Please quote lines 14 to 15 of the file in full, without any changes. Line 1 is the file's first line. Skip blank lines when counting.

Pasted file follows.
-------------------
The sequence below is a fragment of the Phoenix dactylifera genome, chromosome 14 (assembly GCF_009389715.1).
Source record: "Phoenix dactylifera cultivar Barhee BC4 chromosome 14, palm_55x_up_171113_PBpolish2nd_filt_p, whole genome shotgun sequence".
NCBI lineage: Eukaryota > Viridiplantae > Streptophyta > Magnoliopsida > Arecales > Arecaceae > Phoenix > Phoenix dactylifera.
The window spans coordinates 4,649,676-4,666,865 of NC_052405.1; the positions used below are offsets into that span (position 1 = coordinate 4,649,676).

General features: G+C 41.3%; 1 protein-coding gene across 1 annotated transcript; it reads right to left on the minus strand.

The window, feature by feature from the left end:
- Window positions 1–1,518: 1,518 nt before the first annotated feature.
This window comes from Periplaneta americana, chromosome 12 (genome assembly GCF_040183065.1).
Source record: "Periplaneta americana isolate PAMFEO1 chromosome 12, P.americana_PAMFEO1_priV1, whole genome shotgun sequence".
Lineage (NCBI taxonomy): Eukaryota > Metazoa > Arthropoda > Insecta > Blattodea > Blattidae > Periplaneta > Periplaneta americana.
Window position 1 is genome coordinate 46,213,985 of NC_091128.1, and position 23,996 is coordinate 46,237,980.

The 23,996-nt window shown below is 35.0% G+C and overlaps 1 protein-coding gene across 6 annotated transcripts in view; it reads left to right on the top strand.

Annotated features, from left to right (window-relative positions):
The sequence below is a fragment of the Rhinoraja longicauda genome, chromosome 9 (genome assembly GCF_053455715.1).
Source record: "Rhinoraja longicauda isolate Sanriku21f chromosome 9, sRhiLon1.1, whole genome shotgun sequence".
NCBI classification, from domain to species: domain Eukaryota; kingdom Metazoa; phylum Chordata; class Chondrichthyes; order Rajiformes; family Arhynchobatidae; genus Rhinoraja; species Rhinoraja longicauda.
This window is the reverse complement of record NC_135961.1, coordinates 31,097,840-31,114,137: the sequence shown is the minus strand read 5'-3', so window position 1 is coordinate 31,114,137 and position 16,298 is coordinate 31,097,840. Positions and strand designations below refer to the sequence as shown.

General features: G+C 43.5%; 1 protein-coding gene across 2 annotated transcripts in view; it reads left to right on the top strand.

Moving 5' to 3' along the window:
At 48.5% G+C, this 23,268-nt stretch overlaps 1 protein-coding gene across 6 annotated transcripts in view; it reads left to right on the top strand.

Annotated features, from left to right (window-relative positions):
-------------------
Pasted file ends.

The sequence below is a fragment of the Rhinoraja longicauda genome, chromosome 9 (genome assembly GCF_053455715.1).
Source record: "Rhinoraja longicauda isolate Sanriku21f chromosome 9, sRhiLon1.1, whole genome shotgun sequence".